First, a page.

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    STAMBOURNE. We print it in capitals; but: we anticipate the question, Where is it? It is not easy to tell the traveler among gay capitals and snowcrowned Alps where this humble hamlet hides inside Of course, you know it is in Essex, not very far from the borders of Suffolk: but if you know no more, we are not at all surprised at your slender learning, nor are we quite sure that we can give you much more information. Still, let us try. Have you never heard of Birdbrook — name musical with sweet voices of flowing runnels and flitting songsters, surrounded with bowers of rushes, sedges, bushes, brambles, and climbing honeysuckle? Well, Bird-brook is almost Stambourne; only, as it has a railway station, it is not quite so rustic. And there is Ridgewell . The Romans there, or thereabouts, or between it and Stambourne, had quite a notable settlement: they liked watching on the ridges of hills where there were wells to supply the thirst of the camp. The well on the ridge, and divers nameless brooks, have lent their tiny rivulets to form the bourne whereof our village is the index, a bourne which soon loses its personality in the stream of the Colne, which in due time assumes the rank of a river. Is Stambourne the place where first the bourne needs to be stemmed? Or is it Stanebourn, the spot where the brook first needs to be crossed with stanes or stones?

    If you have not yet discovered Stambourne, let your ear attend to the sounds of names more familiar to fame. Do you not know Toppesfield and Wethersfield , and Finchingfield , and Bardfield? Are all these villages fresh fields to you? Are you yourself so obscure as not to have heard of Sturmer or Helions Bumpstead? Must we give you up? We shall certainly do so if the august name of Steeple Bumpstead has never bumped against your memory. Hempstead we will not insist upon, though Dick Turpin was born there; for there seems to have been a Hempstead everywhere in days when hemp was the great vindicator of justice, and stood the magistrate in such excellent stead, when men would not be converted by the stocks, nor sanctified by being whipped at the cart-tail, Harvey, the great Harvey, sleeps in pieces in the church of the afore-named Hempstead; but it may be that your blood has circulated for years without your knowing who first discovered the fact. But, then, you have a cousin living at Great Yeldham!

    Have you not? Surely “Yeldham great oak” must have been one of the visions of your youth, and it must abide among the memories of your riper years. No? Not knowGREAT Yeldham? Go to! Prisoner in some vast furnace of smoke, which is called a city, what knowest thou of the freshest, greenest, purest things which yet linger under the sun ?

    If my adventurous pen must altogether quit Hill Farm, and Stambourne Hall, and take a wider range, I call to remembrance in the mid distance places such as Castle Hedingham , and Sible Hedingham , and Halstead in one direction; and Clare , and Haverhill in another. These are the towns and cities to which Stambourne looks up with due reverence and awe, regarding them as subordinate Londons, towns of vast importance, which, seen once in a life-time, raise a man to the same position in his native village as a Fellow of the Royal Geographical Society in town. To those regions where my fellow-creatures love to congregate, and create sewage and influenza, coal-smoke and yellow fogs, I will do no injustice: they must have many and great attractions, for they actually attract; but, oh, that one could abide among the buttercups of the meadows, and the poppies of the cornfields, and the sacred coverts of the brown-leaved woods! Alas, these joys are more for fancy than for fact! for, when we seek them out, the pastures happen to be swampy after rain, the green lanes are knee-deep in mud, and the copses have a chili blast tearing through them, which sends us home to gruel, hot water, and a tallow candle. All is not paradise, even in the parish of Stambourne.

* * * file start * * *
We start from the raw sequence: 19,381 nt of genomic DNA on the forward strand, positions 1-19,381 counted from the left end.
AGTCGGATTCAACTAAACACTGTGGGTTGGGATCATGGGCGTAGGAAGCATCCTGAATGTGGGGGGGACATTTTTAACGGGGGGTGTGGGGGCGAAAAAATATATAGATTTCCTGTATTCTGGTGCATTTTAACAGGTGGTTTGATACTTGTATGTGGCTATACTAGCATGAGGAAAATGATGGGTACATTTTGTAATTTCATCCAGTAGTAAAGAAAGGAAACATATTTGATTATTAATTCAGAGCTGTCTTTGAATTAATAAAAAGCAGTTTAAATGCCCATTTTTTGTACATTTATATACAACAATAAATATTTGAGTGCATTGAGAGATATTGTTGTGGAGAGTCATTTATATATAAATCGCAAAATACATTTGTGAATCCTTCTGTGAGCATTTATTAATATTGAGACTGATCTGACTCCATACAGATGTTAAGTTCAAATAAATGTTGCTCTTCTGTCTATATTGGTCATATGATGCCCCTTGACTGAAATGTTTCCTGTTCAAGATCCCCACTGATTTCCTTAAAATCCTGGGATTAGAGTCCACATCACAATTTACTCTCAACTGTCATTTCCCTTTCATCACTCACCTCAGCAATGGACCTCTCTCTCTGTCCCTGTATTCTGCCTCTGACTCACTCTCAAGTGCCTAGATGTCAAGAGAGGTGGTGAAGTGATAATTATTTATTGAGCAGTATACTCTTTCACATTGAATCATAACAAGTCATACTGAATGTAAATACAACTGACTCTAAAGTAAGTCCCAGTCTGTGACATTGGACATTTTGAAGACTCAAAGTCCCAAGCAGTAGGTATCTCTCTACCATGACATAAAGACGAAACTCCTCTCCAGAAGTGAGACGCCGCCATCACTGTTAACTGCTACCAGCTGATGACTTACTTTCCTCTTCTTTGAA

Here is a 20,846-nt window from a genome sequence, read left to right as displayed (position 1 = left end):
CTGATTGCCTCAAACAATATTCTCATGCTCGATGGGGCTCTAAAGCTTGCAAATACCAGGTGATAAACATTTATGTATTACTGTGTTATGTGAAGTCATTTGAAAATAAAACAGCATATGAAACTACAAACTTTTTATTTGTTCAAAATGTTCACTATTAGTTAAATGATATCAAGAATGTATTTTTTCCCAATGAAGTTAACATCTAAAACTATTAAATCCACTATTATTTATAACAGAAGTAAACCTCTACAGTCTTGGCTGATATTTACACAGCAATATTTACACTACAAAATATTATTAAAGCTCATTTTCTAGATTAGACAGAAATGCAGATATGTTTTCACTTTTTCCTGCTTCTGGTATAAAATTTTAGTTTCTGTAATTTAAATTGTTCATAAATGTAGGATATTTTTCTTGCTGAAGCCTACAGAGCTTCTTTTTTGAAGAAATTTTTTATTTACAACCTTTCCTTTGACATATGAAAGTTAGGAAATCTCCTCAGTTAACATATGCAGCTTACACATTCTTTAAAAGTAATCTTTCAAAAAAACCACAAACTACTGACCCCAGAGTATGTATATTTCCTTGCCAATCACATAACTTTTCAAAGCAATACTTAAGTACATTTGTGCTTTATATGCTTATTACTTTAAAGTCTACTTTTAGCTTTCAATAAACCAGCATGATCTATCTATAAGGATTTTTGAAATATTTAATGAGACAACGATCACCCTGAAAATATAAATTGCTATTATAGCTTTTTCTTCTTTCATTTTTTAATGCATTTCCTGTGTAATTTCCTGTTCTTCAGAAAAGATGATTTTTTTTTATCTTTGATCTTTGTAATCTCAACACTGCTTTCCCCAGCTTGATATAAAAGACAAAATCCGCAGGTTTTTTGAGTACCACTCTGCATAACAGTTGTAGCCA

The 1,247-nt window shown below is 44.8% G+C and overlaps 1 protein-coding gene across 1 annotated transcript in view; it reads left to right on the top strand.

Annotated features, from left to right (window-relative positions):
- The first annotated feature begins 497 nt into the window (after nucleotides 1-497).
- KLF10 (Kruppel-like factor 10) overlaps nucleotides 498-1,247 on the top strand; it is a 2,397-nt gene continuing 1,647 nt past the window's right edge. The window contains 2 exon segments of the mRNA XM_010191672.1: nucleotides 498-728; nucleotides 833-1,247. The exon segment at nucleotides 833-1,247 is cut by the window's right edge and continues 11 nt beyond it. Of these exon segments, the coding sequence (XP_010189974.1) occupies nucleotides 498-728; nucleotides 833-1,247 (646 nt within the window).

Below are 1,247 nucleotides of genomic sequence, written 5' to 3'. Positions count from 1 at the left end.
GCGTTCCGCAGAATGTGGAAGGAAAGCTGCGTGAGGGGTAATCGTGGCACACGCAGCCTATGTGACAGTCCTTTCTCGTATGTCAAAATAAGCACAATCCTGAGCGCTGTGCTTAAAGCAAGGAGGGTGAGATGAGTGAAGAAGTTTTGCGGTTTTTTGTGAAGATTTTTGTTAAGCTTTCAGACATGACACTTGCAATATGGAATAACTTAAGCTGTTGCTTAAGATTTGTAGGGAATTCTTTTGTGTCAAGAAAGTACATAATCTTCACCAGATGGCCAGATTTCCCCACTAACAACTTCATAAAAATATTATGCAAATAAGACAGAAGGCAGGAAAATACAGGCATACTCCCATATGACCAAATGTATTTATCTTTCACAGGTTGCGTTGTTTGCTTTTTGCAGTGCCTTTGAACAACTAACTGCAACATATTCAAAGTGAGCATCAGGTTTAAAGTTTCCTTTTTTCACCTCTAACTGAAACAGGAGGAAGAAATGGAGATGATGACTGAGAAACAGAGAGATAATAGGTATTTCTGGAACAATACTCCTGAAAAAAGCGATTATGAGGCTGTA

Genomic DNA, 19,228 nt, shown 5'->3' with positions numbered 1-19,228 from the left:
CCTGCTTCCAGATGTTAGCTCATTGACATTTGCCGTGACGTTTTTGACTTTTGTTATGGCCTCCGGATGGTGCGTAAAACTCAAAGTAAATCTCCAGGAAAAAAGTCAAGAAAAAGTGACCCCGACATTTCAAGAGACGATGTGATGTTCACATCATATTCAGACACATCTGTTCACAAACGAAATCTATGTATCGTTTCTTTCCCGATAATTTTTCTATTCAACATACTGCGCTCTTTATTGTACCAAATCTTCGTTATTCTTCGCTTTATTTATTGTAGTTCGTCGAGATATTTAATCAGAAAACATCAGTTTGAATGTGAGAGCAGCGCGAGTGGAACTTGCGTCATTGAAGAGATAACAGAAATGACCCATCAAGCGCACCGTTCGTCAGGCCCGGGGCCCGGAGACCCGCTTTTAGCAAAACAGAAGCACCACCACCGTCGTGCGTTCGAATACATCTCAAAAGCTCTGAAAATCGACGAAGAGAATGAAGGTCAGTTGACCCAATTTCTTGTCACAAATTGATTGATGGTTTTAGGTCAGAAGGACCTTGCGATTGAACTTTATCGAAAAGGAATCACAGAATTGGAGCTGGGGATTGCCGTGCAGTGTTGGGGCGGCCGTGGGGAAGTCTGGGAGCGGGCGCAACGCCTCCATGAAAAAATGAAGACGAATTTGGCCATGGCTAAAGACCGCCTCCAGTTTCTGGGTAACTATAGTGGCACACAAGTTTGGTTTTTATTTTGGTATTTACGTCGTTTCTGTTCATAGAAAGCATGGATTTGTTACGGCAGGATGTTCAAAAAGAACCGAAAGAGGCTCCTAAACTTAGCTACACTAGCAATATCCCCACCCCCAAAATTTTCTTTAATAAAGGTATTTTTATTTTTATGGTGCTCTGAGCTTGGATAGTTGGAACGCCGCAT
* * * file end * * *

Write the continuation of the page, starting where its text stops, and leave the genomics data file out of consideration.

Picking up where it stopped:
Maybe, the village would have died out of memory altogether, were it not that, in its center, Puritanism had set up one of its most venerable shrines.

    Driven from the Anglican Establishment by that silly craving for Uniformity, which produced a needless breach in a church which might have been united, a number of the best educated and most spiritual of England’s pastors preached to their flocks in such conventicles as they could find, or could provide (1662). Mr. Henry Havers would seem to have been a man of talent, as well as of piety, and either out of his own wealth, or from the great liberality of some member of his congregation, there were: erected a large meeting-house, and a manse, far above the usual provision for dissenting ministers in those days. Everybody seems either openly or secretly to have sided with Mr. Havers; and it is recorded that no one could be found to fill the office of churchwarden for the parish.

    The people, who formed the congregation, were at first called Presbyterians, and then Independents: that is to say, the congregations of the district were at first linked together somewhat on the Presbyterian plan; but as error began to leaven the mass, those churches which remained true to the gospel found it convenient, and indeed essential, to keep themselves to themselves, and thus to become Independents. Having an endowment left them in 1735, by a “lady bountiful”, of some thirty or more acres of land, which the minister could farm for himself, the place was not solely dependent upon voluntary offerings; but even if it had been, a host of wellto- do farmers, who came in from the neighboring villages, were quite able to have supported the pastor in comfort. Things are very different now: for many a farmer has enough to do to keep himself out of the workhouse.

    In this paper we ought to have said something about the parish church; but we are not architecturally minded. Its chief interest to us is the fact that while our grandfather (Mr. James Spurgeon) was preacher at the meeting, Mr. Hopkins was rector at the church They preached the same gospel, and, without surrendering their principles, were great friends. The Bible Society held its meetings alternately in connection with the church and the meetinghouse.

    At times the leading resident went to church in the morning, and to chapel in the afternoon; and, when I was a boy, I have, on Monday, gone to the Squire’s to tea, with Mr. Hopkins and my grandfather. The glory of that tea-party was that we four, the three old gentlemen, and the little boy, all ate sheared bread and butter together for a treat . The sugar was very brown, but the young boy was very pleased, and the old boys were merry also. Yes, Stambourne had its choice pleasures!

    It is pleasant to read of the harmony between these two men of God: they increased in mutual esteem as they’ increased in years. As Mr. Hopkins had more. of the meat, and Mr. Spurgeon more of the mouths, the Rector did not forget to help his friend in divers quiet ways; such as a five-pound note for a sick daughter to go to the seaside, and presents of comforts in illness;.